Tuesday, January 24, 2012

PowerPoint Tip: Boring presentations are not the problem

How many times have you heard that the problem with many PowerPoint presentations is that they are boring? This is a common refrain from the media and it used to justify why presentations should not use PowerPoint, or use some other hot presentation tool instead of PowerPoint. I heartily disagree that most business presentations are boring. The problem with most presentations is not that they are boring, it is that they are confusing. In today’s article I want to explain the difference and what we can do about the problem.

A boring presentation is one that has no useful information for the audience and is a complete waste of their time. Does this type of presentation happen? Absolutely. But not very often. My experience is that the presenter does have something valuable to say to this audience. The audience has agreed to hear the presenter because they believe that there will be value in hearing what the presenter has to say. So what goes wrong?

The big problem with too many business presentations is that they are confusing, not boring. The audience doesn’t leave bored, they leave confused. Their time was wasted not by useless information, but by useful information that was presented so poorly that the time spent gave them no value. When executives call me to help their team improve their presentations, it is never because the presentations are boring. It is because the presentations are confusing and not getting the important message across.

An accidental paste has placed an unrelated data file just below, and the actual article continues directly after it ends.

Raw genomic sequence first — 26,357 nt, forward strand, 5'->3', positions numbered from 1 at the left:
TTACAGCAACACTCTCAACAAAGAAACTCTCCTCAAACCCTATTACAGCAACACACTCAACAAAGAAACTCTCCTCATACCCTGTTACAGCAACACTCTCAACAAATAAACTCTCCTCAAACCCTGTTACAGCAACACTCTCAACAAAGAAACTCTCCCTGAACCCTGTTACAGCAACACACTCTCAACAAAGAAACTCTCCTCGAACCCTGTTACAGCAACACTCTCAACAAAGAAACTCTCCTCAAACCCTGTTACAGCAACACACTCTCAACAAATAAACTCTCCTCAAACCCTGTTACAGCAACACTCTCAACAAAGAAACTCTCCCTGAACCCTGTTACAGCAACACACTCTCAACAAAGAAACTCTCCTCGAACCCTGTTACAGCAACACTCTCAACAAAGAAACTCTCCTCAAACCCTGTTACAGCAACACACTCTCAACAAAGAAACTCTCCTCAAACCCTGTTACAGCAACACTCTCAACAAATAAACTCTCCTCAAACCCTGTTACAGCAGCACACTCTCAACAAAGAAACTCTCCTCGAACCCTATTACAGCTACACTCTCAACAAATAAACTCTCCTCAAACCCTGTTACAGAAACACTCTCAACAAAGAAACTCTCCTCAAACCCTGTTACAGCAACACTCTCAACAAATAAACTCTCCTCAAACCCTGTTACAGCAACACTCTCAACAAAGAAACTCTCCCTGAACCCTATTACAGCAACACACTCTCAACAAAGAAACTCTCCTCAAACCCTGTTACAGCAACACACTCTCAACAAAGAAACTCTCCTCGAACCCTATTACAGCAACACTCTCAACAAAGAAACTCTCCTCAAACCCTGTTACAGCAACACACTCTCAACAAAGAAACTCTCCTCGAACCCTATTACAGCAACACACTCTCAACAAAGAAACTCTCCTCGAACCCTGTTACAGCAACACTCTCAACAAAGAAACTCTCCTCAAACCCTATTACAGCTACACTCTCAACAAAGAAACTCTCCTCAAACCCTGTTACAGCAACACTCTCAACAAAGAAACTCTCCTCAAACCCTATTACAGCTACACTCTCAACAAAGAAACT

Why are so many presentations confusing? I think there are two key reasons. First, the presenter has not thought enough about how to structure their message for this audience. I see presentations that seem to be a random brain dump on the topic. The presenter just dumps everything they know on to the slides in whatever order it tumbles out of their brain. No wonder it seems confusing to the audience. There is no flow or structure to the message and the audience can’t figure it out.

The second key reason so many presentations are confusing is that the presenter feels compelled to include everything they know about the topic. Every background piece of information, every data chart, graph or diagram ever created on the topic, and every bullet list they could think of goes on to slides. This overwhelms the audience and they don’t know what to make of all this information. No wonder they leave confused.